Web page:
Editorials: Panama’s decision and the Democrats Abroad primary

debate 1
One vacant podium at the first debate, for the guy fleeing a prison sentence to the Nicaraguan Embassy. Color that guy and his probable eventual stand-in irrelevant. Photo by the Tribunal Electoral.

Firm on principles, skeptical about passions: vote wisely and keep an open mind

It is predicted that a week from today, the March rains begin but there will be a delay before the rainy season begins in earnest in May or June. Depending on what it is, we will have a better idea of what to plant and when,

If THAT is an inexact science, consider the upcoming elections. The leader in the polls for a long time was Ricardo Martinelli, whose supporters told us that “he stole, but he got things done.”

Consider what that says about Panamanian political culture, but then he ran into the legal culture segment of that, and before the argument got to “but” judges called a full stop and set the wheels in motion for him to either be in prison or holed up in the Nicaraguan Embassy come Election Day. There is little indication that the former president’s former support will shift to his journeyman political operative stand-in. Mulino may not be as ridiculous a substitute as the non-entity Mimito Arias was in 2014, but the general rule is that personality cults aren’t transferable.

It would leave us with an eight-sided choice with at the moment four or five serious contenders. The president predicts that a quarter of the vote can win the presidency this year. It’s a reasonable expectation and a good reason to draft a new constitution.

There are unflattering things to say about each of the presidential candidate and organized troll squads are saying them. So many of the negative messages are so scurrilous. There are the overblown appeals to ideological hatreds of political, religious, racial or gender stereotypes. There all all the guilt by association arguments. There are presumptions that water never passes under bridges and people never learn from mistakes. There are simplistic economic dogmas.

We are coming toward the end of a period of horrendous economic mismanagement. The nation is deeply in debt and having more than the usual trouble paying its bills on time. The reckoning is upon us for an immensely destructive 27-year-long mining scam crime wave.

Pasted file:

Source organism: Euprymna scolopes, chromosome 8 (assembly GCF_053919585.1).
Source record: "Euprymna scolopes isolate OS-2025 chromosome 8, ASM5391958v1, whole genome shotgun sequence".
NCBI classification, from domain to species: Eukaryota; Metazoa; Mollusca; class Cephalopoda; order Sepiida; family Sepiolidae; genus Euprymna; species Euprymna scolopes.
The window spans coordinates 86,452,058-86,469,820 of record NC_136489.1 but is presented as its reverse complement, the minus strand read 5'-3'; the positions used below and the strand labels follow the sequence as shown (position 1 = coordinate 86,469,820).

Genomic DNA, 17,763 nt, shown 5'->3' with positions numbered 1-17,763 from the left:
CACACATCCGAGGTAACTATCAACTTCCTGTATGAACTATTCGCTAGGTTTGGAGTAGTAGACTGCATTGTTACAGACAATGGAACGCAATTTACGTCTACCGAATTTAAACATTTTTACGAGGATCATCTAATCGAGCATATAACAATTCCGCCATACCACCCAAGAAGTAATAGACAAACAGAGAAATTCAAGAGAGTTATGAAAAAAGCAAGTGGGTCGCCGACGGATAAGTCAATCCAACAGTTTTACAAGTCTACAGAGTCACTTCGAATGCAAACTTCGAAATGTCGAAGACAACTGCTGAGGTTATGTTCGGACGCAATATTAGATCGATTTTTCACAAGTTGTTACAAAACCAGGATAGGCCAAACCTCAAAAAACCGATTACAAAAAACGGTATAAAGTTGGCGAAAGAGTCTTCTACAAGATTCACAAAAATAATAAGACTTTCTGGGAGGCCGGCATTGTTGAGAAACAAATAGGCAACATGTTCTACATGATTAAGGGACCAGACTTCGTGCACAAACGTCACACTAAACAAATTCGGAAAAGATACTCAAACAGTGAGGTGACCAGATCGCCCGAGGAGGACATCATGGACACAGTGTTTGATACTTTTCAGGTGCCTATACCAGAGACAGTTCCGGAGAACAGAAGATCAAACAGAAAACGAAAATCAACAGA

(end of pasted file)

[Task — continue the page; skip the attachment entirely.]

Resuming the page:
Scratch the vote buyers off the list of acceptable possibilities. Scratch off anyone who as ever ever had, either personally or in their families, an ownership or management stake in the companies of that mining boondoggle. That applies to both the Petaquilla gold mine at the start and the First Quantum copper mine of now. Scratch off those who faced public health crises and chose to let people die rather than own up to discomforting truths. Scratch off those who stole from us. Scatch off those who preach hatred.

Be understanding, but hesitant to hand out free passes, for lesser faults. If they talk foolishness about crime, or economics, or education, those are common enough maladies that shouldn’t go unchallenged. We won’t be electing an all-knowing sage or a saint. Better, however, if we elect someone willing to listen to criticism once in office.

After the election we are likely to have a president against whom most eligible Panamanians voted and a fragmented collection of politicians down the ballot. They – AND WE AS A SOCIETY – will then have to work out some agreements to move in any positive direction.

The failed crime boss says he was framed. As expected.

Panama Dems: Vote now in the Democrats Abroad Primary

Unless Mother Nature calls time on him, Joe Biden will be the Democratic nominee in this November’s US presidential election. Donald Trump, although he shows increasing signs of dementia and has many legal troubles, seems to be headed toward that contest as the Republican nominee.

There is more, however, to an election year than the race to the wire in the most important contest. For one thing, don’t let anybody browbeat you about how casting a protest vote in the Democratic primary means a vote for the Republican in the fall. History has repeatedly shown that to be untrue.